In both groups, those with higher calcium-to-magnesium and whole milk intake showed an increased risk of high-aggressive prostate cancer.

Learn more.

NCI Awards $1.7 Million to Research Mangosteen for Prostate Cancer  

A $1.7 million grant from the National Cancer Institute will fund a project at the University of Illinois to study the use of mangosteen for treating prostate cancer.

Mangosteen is a tropical evergreen that grows mainly in Southeast Asia and other tropical climates. The fruit from this
tree is sweet and tangy. Medical healers in Southeast Asia have used mangosteen fruit to treat skin infections, dysentery, urinary tract infections, and other medical conditions.

Xanthone antioxidants in mangosteen promote androgen receptor degradation, according to researchers, and this could help deal with drug resistance to commonly used FDA-approved drugs used for treating prostate cancer.

Mangosteen can be found in the U.S. in some Asian grocery stores or purchased online as fresh fruit or in extract form.

Learn more.

Good News from United Healthcare on Proton Therapy Coverage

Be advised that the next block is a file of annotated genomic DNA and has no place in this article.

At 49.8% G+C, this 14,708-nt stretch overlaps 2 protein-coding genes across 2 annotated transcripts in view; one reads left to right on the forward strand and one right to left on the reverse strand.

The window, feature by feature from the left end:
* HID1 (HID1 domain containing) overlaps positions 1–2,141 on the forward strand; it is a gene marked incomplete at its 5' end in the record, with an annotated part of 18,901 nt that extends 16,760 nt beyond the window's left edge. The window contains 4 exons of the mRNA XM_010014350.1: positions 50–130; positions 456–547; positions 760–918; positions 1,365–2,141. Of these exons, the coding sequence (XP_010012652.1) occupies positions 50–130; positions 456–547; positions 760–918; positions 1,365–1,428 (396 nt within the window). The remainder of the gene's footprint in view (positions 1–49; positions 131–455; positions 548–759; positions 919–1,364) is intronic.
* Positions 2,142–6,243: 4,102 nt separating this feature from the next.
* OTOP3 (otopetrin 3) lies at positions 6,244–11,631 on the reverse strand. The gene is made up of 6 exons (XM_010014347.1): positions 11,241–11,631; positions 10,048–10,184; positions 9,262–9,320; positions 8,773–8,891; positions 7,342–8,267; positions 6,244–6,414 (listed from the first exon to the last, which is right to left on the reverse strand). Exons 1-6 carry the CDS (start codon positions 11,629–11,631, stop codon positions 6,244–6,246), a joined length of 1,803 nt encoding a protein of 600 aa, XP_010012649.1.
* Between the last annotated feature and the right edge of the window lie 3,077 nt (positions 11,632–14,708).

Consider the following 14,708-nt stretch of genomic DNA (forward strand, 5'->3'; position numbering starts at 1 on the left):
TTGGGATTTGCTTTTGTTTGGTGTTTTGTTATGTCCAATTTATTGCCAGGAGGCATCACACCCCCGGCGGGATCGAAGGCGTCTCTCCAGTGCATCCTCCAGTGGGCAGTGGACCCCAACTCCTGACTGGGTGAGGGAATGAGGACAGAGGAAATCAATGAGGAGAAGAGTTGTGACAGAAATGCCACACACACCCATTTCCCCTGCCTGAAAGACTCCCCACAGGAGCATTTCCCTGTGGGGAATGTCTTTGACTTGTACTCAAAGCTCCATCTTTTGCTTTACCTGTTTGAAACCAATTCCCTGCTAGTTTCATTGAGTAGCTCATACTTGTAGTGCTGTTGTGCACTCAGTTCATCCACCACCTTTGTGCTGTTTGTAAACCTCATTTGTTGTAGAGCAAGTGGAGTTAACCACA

There appears to be some good news from United Healthcare on paying for proton therapy for prostate cancer. Their new policy released in December, includes a significant change: Prostate cancer has been removed from the “unproven and not medically necessary” indication list and was addressed in their new policy with the following language:

PBT (Proton Beam Therapy) and IMRT are proven and considered clinically equivalent for treating prostate cancer. Medical necessity will be determined based on the terms of the member’s benefit plan.

This does not necessarily mean that anyone with UHC insurance will automatically be covered if they choose proton therapy, but it certainly looks like your chances of being covered by UHC are significantly improved with this policy change.

This change was reported by Scott Warwick, executive director of the National Association for Proton Therapy at our monthly conference call in January.